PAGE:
Human immunodeficiency virus (HIV) and hepatitis C virus (HCV) are independently and additively associated with higher sCD14, suggesting that microbial translocation contributes to sCD14 elevations in HIV infection, whereas liver fibrosis plays a role in HCV monoinfection. This according to a study that examined the independently contribution of liver fibrosis and microbial translocation to immune activation in HIV and HCV. Multivariable linear regression was used to evaluate whether intestinal fatty acid binding protein (I-FABP) and transient elastography-measured liver fibrosis might mediate the association of HIV and HCV with sCD14 in 120 HIV+/HCV+, 262 HIV+/HCV-, 72 HIV/HCV+, and 170 HIV-/HCV-. Researchers found:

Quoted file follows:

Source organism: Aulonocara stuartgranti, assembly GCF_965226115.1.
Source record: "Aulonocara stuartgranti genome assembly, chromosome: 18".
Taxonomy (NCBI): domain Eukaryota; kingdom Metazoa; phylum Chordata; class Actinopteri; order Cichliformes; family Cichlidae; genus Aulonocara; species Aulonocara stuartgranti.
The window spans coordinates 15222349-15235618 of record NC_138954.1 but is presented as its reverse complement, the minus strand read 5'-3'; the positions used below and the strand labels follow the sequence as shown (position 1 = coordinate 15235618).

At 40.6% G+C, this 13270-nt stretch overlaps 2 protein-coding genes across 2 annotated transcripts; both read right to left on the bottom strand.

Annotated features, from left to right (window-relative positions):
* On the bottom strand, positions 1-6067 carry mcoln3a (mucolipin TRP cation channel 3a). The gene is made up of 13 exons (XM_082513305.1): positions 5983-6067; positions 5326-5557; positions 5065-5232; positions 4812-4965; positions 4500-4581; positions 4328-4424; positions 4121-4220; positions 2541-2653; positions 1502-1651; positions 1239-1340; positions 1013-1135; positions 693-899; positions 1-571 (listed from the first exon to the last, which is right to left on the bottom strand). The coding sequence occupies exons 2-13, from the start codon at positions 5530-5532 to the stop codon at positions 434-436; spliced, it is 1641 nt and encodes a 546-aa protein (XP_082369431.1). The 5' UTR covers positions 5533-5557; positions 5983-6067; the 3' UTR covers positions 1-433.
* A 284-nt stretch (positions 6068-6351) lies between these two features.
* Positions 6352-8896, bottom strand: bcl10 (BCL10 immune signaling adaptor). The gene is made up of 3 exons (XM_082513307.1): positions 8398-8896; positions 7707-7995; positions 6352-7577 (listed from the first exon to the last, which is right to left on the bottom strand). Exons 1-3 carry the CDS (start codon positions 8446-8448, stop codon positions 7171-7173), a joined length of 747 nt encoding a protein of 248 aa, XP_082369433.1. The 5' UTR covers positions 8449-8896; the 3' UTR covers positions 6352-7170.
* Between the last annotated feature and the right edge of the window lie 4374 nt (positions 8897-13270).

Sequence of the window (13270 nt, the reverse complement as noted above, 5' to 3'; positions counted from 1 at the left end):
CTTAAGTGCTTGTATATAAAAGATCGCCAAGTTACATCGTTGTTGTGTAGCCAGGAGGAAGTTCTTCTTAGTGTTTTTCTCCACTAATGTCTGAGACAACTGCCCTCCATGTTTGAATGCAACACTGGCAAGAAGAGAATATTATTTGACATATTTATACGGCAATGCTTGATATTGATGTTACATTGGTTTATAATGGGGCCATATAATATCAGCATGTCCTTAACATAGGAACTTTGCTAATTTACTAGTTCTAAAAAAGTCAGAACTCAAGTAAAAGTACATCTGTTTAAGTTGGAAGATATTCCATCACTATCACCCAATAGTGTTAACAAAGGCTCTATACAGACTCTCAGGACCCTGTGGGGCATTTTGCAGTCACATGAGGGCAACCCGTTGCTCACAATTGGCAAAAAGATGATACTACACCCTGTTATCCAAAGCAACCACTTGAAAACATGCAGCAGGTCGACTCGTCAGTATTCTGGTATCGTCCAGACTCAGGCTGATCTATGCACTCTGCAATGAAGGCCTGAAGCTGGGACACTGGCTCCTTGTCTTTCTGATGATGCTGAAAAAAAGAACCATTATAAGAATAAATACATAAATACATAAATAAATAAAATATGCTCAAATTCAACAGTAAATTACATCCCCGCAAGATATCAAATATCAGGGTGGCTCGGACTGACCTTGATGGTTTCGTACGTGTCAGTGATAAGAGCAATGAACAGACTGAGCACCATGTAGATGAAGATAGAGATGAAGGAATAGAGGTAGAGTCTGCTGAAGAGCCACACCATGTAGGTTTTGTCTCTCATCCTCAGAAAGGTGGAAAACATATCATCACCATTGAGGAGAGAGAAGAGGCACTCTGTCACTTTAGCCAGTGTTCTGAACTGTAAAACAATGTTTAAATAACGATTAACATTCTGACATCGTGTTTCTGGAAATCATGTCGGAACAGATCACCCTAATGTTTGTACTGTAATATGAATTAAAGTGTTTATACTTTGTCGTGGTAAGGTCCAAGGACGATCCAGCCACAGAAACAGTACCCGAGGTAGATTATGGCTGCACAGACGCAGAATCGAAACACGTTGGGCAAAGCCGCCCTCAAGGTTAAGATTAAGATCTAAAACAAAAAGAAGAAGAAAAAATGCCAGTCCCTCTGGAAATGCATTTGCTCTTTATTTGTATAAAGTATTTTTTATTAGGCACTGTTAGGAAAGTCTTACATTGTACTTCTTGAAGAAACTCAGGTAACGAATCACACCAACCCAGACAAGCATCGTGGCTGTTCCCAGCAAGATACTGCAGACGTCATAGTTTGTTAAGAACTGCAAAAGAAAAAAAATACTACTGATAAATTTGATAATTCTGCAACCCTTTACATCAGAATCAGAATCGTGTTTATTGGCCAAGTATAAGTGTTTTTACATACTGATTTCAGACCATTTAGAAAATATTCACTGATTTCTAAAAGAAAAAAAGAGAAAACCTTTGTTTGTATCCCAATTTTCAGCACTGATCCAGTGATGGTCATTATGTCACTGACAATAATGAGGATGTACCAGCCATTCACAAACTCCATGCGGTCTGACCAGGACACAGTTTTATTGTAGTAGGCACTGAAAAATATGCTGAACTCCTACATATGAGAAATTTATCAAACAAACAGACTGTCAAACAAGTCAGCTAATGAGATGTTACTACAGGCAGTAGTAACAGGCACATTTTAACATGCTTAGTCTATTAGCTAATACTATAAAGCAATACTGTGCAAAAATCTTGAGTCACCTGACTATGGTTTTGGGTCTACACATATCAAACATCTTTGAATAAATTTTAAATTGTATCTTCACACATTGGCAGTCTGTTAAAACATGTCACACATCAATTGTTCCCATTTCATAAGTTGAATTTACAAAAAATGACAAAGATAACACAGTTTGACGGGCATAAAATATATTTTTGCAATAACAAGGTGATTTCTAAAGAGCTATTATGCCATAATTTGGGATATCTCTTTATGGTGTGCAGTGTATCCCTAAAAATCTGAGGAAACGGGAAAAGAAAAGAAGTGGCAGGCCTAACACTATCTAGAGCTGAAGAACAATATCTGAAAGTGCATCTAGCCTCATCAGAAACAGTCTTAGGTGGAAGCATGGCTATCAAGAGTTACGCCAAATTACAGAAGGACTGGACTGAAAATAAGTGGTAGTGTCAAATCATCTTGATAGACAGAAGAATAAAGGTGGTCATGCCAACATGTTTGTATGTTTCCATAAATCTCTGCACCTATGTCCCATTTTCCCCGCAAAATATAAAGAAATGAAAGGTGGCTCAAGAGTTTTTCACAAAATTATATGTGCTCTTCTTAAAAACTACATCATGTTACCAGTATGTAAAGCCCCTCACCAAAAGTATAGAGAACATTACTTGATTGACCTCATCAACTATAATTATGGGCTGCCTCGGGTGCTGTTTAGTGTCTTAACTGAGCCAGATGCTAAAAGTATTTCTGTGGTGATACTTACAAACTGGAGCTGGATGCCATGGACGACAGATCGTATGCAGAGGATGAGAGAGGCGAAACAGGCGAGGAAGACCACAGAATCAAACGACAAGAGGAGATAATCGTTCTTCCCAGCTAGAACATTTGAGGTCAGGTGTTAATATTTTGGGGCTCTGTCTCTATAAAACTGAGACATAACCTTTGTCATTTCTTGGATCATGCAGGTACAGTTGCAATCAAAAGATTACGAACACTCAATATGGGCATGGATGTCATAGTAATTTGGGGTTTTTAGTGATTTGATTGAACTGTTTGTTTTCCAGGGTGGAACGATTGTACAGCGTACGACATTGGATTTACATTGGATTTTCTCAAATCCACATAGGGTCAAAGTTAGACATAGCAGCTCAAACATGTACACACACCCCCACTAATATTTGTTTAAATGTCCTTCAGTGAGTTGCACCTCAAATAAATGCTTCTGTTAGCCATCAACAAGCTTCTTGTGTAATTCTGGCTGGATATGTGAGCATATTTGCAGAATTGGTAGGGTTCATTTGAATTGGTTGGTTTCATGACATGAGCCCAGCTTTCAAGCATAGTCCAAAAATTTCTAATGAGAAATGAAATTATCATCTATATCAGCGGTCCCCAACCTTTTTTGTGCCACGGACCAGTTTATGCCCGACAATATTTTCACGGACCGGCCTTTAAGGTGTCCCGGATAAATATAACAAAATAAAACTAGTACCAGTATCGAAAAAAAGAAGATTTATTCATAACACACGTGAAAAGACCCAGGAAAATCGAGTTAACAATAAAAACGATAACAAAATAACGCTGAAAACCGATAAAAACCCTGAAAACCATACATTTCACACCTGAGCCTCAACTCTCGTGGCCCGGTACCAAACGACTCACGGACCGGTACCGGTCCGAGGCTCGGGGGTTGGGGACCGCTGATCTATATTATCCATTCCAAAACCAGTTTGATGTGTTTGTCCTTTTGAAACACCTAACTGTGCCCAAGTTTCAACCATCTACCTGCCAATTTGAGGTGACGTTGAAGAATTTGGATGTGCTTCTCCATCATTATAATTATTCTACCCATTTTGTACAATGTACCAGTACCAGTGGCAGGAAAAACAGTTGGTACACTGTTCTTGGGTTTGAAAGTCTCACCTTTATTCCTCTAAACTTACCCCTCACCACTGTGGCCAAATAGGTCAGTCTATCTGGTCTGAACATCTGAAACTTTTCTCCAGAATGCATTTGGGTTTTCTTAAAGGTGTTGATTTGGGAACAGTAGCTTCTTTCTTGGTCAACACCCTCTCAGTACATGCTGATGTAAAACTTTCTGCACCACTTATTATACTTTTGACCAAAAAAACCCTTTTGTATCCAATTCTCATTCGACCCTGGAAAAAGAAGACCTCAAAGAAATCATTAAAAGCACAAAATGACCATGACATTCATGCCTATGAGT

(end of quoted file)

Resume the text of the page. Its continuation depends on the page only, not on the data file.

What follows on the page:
- HIV+/HCV+, HIV+/HCV-, and HIV-/HCV+ had 37%, 21%, and 12% higher sCD14 levels than HIV-/HCV- after multivariable adjustment.
- Additional adjustment for I-FABP modestly attenuated the association of HIV infection, but to a lesser extent in HIV-/HCV+.
- Adjustment for liver fibrosis substantially attenuated the association of HCV infection, but to a lesser extent in HIV+/HCV-.
Reid M, Ma Y, Scherzer R, et al. Contribution of liver fibrosis and microbial translocation to immune activation in HIV and HCV. [Published online ahead of print January 3, 2018]. J Infect Dis. doi:10.1093/infdis/jix688.